PIGS TO SAVE OUR BACON; Cloned Animals Will Grow Organs for Humans the 5 Little Pigs Whose Birth Could Put an End to Life or Death Wait for Organ Transplants

By Lines, Andy | The Mirror (London, England), March 15, 2000 | Go to article overview

PIGS TO SAVE OUR BACON; Cloned Animals Will Grow Organs for Humans the 5 Little Pigs Whose Birth Could Put an End to Life or Death Wait for Organ Transplants


Lines, Andy, The Mirror (London, England)


THE world's first cloned pigs were last night hailed as the breakthrough that could end the wait for organ transplants.

Five identical female piglets, produced by the same British team that cloned Dolly the sheep, were born in secret nine days ago and faced the cameras for the first time yesterday.

They represent the first stage in creating a strain of pigs whose organs would not be rejected by humans.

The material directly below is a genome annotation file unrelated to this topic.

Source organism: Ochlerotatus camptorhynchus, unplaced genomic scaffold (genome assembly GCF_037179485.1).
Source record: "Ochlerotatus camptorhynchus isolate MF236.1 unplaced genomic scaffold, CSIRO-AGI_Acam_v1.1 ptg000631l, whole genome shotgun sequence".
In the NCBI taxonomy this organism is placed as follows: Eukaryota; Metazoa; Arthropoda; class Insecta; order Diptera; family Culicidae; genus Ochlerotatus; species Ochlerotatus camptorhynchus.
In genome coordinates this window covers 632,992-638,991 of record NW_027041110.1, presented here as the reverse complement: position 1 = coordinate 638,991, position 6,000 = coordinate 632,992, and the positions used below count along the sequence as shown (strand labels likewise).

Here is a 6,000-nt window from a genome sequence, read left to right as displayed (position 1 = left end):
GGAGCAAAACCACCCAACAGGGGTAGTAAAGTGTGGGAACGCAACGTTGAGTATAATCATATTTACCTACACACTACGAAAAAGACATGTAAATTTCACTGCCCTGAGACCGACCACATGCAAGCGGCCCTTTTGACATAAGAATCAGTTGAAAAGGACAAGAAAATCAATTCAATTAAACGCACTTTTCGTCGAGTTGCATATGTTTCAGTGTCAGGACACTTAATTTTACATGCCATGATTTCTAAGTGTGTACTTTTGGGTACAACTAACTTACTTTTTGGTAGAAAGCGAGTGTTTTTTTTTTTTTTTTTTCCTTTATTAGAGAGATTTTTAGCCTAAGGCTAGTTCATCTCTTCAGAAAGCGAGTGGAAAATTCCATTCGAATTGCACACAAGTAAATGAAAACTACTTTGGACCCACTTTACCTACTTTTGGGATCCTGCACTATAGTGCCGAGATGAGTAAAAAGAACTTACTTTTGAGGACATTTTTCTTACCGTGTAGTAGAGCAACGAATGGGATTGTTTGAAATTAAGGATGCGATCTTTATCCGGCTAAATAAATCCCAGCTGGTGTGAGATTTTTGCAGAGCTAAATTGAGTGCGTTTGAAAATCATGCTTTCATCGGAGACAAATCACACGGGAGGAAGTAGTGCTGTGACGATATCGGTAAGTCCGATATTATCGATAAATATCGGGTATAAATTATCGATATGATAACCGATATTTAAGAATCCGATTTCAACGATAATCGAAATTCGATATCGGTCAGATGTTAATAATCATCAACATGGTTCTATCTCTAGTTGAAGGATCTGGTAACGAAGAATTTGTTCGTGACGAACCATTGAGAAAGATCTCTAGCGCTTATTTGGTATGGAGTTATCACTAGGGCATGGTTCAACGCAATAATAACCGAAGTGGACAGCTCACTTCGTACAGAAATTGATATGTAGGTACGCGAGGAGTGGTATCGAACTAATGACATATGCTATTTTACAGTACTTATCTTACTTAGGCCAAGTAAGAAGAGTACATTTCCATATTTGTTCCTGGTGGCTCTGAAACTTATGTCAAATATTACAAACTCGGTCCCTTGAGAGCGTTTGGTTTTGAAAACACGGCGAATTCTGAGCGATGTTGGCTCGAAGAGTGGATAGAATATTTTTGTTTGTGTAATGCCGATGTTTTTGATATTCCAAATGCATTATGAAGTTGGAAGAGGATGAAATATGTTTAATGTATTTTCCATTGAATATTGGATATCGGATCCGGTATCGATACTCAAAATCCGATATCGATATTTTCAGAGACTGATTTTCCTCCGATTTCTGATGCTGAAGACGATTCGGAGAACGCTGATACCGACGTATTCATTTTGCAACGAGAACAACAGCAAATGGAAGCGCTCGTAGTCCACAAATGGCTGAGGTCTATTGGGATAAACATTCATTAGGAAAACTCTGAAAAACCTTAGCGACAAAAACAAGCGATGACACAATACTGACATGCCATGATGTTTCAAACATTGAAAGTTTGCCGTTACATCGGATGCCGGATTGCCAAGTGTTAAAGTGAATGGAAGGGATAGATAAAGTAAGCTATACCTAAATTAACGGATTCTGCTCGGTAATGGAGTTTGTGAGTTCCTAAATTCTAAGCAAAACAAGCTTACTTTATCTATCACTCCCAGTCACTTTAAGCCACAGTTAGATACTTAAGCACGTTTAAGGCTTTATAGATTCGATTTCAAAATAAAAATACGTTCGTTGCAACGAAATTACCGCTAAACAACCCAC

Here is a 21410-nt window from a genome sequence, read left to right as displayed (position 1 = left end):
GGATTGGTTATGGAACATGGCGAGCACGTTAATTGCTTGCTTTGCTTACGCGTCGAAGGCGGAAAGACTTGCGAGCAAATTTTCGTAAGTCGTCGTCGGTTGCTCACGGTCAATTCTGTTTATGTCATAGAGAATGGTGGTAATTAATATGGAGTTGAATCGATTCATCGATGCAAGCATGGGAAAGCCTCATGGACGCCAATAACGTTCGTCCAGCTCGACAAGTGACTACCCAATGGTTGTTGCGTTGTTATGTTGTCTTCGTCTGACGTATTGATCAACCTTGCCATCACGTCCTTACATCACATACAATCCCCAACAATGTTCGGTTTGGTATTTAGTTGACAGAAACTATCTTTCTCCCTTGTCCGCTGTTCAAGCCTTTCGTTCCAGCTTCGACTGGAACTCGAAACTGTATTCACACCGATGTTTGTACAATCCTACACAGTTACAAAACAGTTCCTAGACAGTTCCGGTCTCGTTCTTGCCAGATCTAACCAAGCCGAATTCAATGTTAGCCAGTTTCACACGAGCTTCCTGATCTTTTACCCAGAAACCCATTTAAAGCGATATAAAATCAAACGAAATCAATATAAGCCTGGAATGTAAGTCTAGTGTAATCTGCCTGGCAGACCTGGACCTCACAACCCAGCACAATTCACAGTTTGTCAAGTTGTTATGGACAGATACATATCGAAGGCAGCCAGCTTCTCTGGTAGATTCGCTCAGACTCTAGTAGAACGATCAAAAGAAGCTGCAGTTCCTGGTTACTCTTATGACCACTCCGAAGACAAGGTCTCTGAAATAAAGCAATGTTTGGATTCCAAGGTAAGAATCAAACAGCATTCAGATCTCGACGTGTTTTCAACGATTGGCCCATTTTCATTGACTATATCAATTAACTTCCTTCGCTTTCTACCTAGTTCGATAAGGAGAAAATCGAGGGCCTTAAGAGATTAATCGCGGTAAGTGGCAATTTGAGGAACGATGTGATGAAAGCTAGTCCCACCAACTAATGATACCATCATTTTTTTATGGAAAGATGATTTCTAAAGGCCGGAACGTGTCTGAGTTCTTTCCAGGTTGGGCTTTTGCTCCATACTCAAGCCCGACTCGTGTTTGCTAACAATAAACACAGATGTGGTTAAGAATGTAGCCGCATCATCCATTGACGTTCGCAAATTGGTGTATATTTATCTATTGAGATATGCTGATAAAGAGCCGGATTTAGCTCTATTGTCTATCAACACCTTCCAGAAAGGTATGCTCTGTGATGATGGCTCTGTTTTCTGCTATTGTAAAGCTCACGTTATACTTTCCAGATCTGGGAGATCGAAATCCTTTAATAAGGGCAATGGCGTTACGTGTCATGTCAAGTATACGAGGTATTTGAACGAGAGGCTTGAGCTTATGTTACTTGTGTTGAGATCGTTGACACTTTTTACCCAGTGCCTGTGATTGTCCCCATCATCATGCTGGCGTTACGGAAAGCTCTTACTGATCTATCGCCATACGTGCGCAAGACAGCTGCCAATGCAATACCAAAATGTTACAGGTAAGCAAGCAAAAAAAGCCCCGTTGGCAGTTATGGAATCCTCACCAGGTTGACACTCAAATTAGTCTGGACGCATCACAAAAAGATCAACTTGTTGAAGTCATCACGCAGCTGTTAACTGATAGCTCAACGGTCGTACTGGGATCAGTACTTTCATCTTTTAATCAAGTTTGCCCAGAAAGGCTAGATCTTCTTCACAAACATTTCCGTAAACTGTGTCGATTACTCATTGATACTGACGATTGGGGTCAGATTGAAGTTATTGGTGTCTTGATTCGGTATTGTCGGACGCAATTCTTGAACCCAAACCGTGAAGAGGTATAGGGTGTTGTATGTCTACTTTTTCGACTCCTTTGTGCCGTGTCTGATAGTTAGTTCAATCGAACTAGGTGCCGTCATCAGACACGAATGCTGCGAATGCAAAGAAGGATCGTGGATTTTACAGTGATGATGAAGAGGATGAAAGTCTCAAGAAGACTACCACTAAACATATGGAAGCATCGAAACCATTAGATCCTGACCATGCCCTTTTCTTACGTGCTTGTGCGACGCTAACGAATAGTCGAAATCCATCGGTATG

Millie, Christa, Alexis, Carrel and Dotcom were born in America after scientists from Edinburgh-based PPL Therapeutics implanted eggs into a sow.

Jubilant managing director Ron James said: "An end to the chronic worldwide organ shortage is now in sight." Many people die waiting for organs that can be used in transplants.

Mr James added: "All known technical hurdles have been overcome.

"It is now a case of combining the various strategies into one male and one female pig and breeding from these."

But reaction to the breakthrough was mixed with experts giving warnings on safety and moral grounds.

Until now, pig organs could be rejected by humans because of a particular pig gene.

But the cloned piglets have had this gene "knocked out".

Hearts, kidneys and livers from pigs could be tested on humans within four years.

Diabetics may also benefit from the transplant of insulin cells.

But British Medical Association spokeswoman Dr Vivienne Nathanson said serious issues of safety and ethics have been raised.There was huge public sympathy for people who died awaiting transplants, she said.

But there were also risks for the population at large if viruses were released unwittingly.

"It is a question of balancing the scepticism and the sympathy," Dr Nathanson said.

"If we cannot ameliorate the risk then society has to say 'Hold on, should we let this go ahead? …

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